“If you like the headliners then it doesn’t fucking matter if they have a guitar or not. No one gives a shit.”

The duo’s sound is an appropriately beguiling cocktail. “If you like pop and metal, you’re probably going to like us,” she chuckles, “because that’s exactly what we bring to the table.” Even as that table became a literal one and the band were forced to swap festival slots for precariously balanced laptop Zoom sessions, they continued to crank out insatiable singles like Salma HayekBold, brash, and most importantly genre-defying, it whittles the boldest features of metal, punk, rap, dubstep, and pop into a perfectly anarchic concoction and the band’s self-dubbed “hot girl summer song.” “It’s the perfect mixture of our personalities,” Matlock smiles. “I feel like if you were to reduce me to a waveform, it would probably be a Trivium track. If you were to reduce Milkie to a waveform, it’d be like Britney or Ashley Tisdale.”

The pixie-cut singer contemplates aloud before settling instead for Fergie: “My God, I wish she would headline Reading next year. We wouldn’t be Wargasm without a splash of noughties hip-pop.” She erupts into giggles at the thought but with the festival’s relative departure from its rock roots, it isn’t an impossibility. Her bandmate’s thoughts on the matter are similarly congenial: “If you like the headliners then it doesn’t fucking matter if they have a guitar or not. No one gives a shit.”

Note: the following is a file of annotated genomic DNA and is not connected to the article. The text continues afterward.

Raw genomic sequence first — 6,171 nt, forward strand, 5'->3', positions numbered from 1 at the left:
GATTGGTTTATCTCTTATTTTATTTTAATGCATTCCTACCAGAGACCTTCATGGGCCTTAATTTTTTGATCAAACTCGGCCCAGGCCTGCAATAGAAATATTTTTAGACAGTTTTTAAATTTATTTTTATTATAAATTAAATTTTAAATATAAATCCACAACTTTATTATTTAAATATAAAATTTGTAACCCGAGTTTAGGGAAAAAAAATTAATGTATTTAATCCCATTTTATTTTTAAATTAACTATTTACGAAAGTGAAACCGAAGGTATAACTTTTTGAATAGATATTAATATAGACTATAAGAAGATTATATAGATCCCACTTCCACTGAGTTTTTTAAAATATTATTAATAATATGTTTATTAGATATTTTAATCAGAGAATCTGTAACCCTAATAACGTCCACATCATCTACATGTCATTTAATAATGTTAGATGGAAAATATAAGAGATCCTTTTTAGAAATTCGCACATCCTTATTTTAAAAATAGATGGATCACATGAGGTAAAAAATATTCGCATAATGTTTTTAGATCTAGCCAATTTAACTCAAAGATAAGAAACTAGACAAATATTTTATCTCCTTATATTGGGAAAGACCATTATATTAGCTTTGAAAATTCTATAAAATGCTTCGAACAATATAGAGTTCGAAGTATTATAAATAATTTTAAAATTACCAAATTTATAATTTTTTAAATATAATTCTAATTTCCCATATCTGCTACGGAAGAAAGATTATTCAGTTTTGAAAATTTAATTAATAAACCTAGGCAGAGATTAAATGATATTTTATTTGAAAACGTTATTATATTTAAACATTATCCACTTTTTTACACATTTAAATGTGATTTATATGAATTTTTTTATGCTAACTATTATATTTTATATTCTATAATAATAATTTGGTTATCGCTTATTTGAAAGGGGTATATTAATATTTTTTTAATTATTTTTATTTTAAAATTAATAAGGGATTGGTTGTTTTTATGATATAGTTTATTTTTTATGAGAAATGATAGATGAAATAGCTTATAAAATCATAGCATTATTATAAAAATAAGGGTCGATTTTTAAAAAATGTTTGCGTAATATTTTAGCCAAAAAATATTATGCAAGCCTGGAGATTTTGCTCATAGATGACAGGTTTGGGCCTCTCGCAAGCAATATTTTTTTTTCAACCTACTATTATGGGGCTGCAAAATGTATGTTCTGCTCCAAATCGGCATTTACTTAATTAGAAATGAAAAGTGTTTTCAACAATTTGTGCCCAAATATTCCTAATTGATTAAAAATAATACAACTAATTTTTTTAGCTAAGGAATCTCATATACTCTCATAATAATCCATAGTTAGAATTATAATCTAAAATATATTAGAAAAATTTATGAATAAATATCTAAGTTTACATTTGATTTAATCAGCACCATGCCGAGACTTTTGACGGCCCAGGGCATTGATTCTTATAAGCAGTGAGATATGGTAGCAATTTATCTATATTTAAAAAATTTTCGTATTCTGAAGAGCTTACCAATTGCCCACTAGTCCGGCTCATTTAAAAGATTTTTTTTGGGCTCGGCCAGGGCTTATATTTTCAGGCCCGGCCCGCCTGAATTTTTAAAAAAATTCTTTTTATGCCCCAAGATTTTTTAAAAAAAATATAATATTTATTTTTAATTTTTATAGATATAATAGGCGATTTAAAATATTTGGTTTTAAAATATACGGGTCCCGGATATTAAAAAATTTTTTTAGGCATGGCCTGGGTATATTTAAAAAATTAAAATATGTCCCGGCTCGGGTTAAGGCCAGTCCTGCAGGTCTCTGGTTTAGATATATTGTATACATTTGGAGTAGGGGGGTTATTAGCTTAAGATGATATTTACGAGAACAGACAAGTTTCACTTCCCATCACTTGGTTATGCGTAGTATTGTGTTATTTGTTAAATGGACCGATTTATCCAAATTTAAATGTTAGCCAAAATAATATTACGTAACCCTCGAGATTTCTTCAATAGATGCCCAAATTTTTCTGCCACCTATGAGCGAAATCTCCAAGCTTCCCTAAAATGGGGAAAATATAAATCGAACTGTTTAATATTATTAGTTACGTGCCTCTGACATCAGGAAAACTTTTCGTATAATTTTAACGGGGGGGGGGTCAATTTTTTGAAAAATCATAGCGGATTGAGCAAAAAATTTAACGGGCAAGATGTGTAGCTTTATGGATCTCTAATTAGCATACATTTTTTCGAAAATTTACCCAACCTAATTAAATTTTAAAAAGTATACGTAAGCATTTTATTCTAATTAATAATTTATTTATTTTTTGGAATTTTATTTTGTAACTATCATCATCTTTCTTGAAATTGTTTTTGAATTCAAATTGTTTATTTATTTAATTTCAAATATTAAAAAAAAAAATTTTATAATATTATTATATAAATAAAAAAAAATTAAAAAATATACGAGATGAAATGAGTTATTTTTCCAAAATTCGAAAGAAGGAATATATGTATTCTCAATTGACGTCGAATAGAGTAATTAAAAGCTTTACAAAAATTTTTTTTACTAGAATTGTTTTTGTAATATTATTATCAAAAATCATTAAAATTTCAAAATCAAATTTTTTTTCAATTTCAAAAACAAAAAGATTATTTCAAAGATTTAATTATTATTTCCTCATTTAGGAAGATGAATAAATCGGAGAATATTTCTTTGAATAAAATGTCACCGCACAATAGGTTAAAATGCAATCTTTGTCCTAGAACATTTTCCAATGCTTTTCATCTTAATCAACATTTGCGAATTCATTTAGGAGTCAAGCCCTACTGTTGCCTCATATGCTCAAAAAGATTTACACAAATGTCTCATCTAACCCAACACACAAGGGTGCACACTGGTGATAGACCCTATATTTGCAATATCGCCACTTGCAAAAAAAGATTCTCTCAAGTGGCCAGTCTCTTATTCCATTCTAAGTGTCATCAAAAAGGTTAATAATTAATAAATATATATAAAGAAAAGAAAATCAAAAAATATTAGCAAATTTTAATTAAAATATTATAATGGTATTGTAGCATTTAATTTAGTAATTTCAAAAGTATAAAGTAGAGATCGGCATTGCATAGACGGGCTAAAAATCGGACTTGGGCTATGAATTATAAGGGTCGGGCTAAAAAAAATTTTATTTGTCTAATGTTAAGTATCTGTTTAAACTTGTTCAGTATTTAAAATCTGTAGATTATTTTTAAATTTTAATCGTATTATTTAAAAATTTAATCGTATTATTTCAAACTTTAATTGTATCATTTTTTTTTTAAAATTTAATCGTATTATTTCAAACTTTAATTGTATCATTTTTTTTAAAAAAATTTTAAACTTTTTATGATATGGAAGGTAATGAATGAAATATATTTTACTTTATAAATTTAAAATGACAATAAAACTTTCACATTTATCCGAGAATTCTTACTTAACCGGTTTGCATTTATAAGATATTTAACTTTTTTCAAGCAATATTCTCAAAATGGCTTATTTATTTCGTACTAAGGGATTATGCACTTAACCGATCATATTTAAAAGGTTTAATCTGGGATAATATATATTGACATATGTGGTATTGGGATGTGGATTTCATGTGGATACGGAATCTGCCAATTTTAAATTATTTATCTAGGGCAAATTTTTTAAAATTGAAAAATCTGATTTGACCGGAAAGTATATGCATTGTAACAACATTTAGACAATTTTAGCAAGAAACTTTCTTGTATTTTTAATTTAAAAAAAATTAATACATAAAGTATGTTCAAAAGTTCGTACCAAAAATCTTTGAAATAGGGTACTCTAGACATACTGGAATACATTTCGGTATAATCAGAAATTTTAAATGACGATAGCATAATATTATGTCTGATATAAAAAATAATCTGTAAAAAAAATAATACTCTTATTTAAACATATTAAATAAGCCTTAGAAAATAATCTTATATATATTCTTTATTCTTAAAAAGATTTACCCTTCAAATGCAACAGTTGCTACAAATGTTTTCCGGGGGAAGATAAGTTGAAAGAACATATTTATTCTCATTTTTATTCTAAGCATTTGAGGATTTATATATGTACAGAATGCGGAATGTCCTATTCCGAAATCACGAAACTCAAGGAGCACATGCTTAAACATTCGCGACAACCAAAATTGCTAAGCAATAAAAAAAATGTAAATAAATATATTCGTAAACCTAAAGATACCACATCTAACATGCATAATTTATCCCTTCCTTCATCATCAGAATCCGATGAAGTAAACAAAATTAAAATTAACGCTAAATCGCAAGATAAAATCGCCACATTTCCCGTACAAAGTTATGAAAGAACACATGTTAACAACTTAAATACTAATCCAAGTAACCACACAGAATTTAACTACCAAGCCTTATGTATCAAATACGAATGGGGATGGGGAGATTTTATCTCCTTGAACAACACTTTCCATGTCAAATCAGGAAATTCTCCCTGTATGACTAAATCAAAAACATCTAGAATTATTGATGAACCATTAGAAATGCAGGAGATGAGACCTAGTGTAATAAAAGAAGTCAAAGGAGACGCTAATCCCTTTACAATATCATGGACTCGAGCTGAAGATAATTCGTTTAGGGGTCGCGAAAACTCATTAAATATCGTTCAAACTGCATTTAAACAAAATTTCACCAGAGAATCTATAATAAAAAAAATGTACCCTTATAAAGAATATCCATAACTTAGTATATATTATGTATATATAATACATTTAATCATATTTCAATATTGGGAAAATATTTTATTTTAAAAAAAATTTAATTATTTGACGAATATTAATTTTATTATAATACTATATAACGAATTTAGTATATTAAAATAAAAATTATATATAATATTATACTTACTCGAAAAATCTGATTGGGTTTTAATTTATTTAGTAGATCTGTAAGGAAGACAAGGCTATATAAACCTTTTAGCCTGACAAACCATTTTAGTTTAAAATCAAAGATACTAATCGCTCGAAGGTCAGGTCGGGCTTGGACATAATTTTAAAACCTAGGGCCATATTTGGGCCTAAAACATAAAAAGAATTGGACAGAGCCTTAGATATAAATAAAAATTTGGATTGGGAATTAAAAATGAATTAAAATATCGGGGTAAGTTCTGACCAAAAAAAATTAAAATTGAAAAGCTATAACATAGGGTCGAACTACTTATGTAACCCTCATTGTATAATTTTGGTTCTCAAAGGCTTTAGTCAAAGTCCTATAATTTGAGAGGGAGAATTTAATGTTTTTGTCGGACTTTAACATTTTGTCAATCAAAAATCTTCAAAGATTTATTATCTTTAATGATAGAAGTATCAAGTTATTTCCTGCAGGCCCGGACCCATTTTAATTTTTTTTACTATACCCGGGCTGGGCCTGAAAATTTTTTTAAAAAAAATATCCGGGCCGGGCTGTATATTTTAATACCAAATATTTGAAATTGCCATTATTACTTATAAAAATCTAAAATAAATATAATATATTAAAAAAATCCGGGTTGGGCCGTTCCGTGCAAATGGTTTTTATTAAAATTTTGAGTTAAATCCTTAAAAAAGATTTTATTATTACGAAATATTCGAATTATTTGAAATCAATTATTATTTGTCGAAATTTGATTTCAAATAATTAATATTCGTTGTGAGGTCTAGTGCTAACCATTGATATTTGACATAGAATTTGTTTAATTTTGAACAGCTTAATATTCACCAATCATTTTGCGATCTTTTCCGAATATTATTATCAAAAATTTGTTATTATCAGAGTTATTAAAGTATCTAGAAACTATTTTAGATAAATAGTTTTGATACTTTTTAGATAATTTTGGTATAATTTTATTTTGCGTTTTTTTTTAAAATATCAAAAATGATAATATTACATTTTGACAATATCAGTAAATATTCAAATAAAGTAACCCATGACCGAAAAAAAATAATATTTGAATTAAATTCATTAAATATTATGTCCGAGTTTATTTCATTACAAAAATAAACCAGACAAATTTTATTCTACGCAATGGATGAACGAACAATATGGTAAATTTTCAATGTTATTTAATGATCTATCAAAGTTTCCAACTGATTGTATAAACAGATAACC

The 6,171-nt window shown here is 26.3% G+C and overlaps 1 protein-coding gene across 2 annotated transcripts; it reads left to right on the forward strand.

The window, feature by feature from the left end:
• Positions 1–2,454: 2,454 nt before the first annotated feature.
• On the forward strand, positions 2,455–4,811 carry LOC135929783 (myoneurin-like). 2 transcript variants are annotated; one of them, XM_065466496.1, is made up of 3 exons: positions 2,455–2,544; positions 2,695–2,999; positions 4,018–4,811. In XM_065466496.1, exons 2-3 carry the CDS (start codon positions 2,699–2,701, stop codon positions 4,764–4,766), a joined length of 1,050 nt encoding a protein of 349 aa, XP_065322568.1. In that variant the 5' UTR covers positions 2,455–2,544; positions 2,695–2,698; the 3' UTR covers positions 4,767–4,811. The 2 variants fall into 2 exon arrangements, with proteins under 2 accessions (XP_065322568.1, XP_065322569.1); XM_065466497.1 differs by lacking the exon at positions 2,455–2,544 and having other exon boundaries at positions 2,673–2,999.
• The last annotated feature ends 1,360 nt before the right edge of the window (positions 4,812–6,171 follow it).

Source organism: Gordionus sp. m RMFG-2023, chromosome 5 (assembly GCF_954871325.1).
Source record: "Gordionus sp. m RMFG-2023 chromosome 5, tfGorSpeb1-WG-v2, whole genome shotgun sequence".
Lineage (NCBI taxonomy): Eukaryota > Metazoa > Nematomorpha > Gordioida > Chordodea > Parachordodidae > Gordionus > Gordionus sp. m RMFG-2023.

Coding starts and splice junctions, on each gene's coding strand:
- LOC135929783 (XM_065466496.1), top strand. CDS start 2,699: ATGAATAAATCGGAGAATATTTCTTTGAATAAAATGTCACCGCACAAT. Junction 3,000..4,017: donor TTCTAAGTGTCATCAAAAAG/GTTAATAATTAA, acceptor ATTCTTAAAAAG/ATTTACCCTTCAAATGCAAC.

“Calling on camaraderie and chaos in equal measure, the pair are a highly combustible masterclass in modern-day metal.”

Hoisting the rock flag nevertheless, the band sits on a stacked Lock-Up Stage line-up alongside Frank Carter and The Rattlesnakes, Bad Nerves, Ashnikko, and YONAKA. “Don’t forget Nova Twins who we’re missing right now,” Milkie flashes me a toothy grin. The band might be fiercely averse to any kind of sonic rulebook but their passion for the heavy scene is palpable. “Are you going to be writing this up?” Matlock inquires, “because you should definitely shout out a few of these bands I’m about to mention.” 

“There’s this artist called Bambie Thug,” he gushes, “I have no idea how much of what’s on my phone is released but they are incredible. We also have mates in a nu-metal band called Death Blooms and there’s a collaboration coming…” He looks to Milkie who concludes with an eager smirk: “Imminently.” Watching the pair ricochet off one another, it’s no wonder their sound is so gloriously fluid. Calling on camaraderie and chaos in equal measure, it is a highly combustible (no seriously, keep these guys away from exposed flames) masterclass in modern-day metal. Milkie might hail from middle-of-nowhere Ireland and Matlock from the Southern Isles but in Wargasm they are on one page and it’s impossible not to want to read on.

Author avatar
Olivia Stock